Christopher Priest And Mark Bright Return To ‘Quantum And Woody’ [Interview] [NYCC 2013]
When it comes to “cult followings” in comics, few cancelled series in recent years can match the level of attention, discussion and love Christopher Priest and Mark Bright’s Quantum And Woody has engendered. Originally launched in 1997 under the auspices of Acclaim Comics, the series ran for an initial 17 issues, then briefly returned after a year off for five more issues, before seemingly shutting down for good.
Fast forward to 2013, when Valiant Comics announced a new Quantum and Woody ongoing series. Noticeably absent in the news, however, were creators Priest and Bright, replaced by James Asmus and Tom Fowler. But it turns out the two aren’t quite done with the series yet, as today at New York Comic Con Valiant announced that Priest and Bright will reunite for Q2: The Return Of Quantum And Woody, a five issue miniseries set 20 years after the end of the original run, in that series’ continuity. ComicsAlliance had the opportunity to talk to Priest and Bright, as well as editor Alejandro Arbona, about their return to Quantum And Woody, and what they’ve both been up to in recent years.
ComicsAlliance: When it first launched, Quantum & Woody felt to me in part like a spoof of the Lethal Weapon black guy/white guy buddy cop genre that was kind of in then, as well as superhero comics in general. But it’s been a while since that launch. Will the new miniseries address any trends in comics or even pop culture that are popular now?
Christopher Priest: I never really considered QUANTUM & WOODY a comedic book, or a funny book. I never thought of it as a satire. In fact, I think certainly with the early issues, there wasn’t really a lot to even suggest that it was even something like the Blue Devil, or one of these funny superhero books or satirical superhero books. It’s a buddy book, certainly. It’s a buddy action adventure, along the lines of something like Lethal Weapon, but I never thought we were spoofing or satiring. I just think that one of the characters obviously is someone who is prone to point out the little absurdities of being a superhero.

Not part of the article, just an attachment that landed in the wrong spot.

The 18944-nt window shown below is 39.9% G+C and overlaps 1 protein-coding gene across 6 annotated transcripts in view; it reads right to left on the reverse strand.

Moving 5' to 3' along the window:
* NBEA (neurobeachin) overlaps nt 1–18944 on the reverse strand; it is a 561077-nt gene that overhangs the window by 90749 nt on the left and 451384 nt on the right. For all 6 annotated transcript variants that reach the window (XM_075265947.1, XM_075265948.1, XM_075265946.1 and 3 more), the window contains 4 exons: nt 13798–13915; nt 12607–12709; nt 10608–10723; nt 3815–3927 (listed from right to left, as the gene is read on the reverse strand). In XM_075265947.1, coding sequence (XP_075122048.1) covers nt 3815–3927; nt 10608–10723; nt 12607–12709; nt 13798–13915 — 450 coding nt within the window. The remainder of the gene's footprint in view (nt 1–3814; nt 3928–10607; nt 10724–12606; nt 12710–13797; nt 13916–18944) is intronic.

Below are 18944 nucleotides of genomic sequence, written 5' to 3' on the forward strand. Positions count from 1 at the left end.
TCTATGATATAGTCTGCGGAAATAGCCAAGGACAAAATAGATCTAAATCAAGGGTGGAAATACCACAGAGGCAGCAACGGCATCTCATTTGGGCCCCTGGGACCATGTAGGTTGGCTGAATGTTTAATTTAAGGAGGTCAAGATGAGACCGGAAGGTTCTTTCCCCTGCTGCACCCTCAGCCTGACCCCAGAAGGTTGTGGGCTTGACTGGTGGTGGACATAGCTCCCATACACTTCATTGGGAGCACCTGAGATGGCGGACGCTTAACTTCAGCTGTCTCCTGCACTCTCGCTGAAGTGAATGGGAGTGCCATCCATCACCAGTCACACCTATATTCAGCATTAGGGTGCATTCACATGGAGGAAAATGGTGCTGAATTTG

Lots of things that go on in mainstream superhero comics are just stupid. They just show up on the page and no one makes any mention of it. Well, Woody is going to mention it. If he sees something stupid, he’s definitely going to mention it. To that end, what we’re doing now with the new Valiant series is certainly a continuation of that theme and that flavor. But if people are — I just want to lower that expectation and not present Quantum and Woody as something that’s supposed to be comedy. It has comedic moments but it’s an action adventure buddy book. Not a satirical project at all.
CA: Quantum and Woody have very different personalities, and that contrast helped define their relationship. Twenty years later, how have they changed?
CP: There is no relationship. They had a falling out, a certain number of years back, and we’re being vague on exactly when the disagreement happened. First of all, the series is set 20 years in the future. They have not been a team in nearly two decades. They found a way to separate themselves so they don’t have to meet every 24 hours to keep from disintegrating, they solved that problem. So, Eric still lives on the east coast and Woody has moved to the west coast. Much like Mark and I, where Mark is on the east coast, I’m not on the west coast but a sneeze away from the west coast. Woody is essentially still Woody; emotionally he has not changed.
There are some physical things that we’re doing because obviously they’re both quite a bit older. Woody hasn’t changed at all. Eric, if anything he’s become better at what he does and more focused on what he does to the point where he’s driving the narrative without being that much in front of the camera, so to speak. Eric has refined his whole hustle here, with the Quantum thing. He’s become very good at it and very serious about it.
CA: Did you both always want to come back to this? Did you have this story in mind for a little while?
Mark Bright: Whichever time it was, the last time it went down, we just figured that was it. Perhaps at some point in time we’d so something. We had no idea how to do it and honestly, like Priest said, he’s half way across the country doing his thing. I’m over here doing my thing. It’s like, there wasn’t a bunch of thought about going back to re-invent these characters. They were fun to do while we were doing them, but once it was gone it was pretty much gone.
CP: I don’t think there is really much from my career that I want to go back to. I think that with most of the characters that I’ve been lucky enough to work with, I’ve said all I have to say about the Black Panther, Green Lantern and on and on. We certainly had a good run with Quantum and Woody. It wasn’t like we were hanging around saying “Man I wish I could get back on that book again.” The fact is, I’m not in comics and haven’t been in comics in a very long time. It was kind of — it took a couple of swings to get my attention about this project and idea. I thought that if we were going to return to these characters, then let’s do something that’s really different. Let’s not just pick up and start doing a monthly again, which would not really appeal to me. If we had the opportunity to do something that’s kind of an entity in and of itself, so to speak, where we’re not really dealing with continuity, theirs or ours, but we’re just dealing with the characters and we get to have a little fun with them — that started to take on some appeal, once the shape of the project came clear.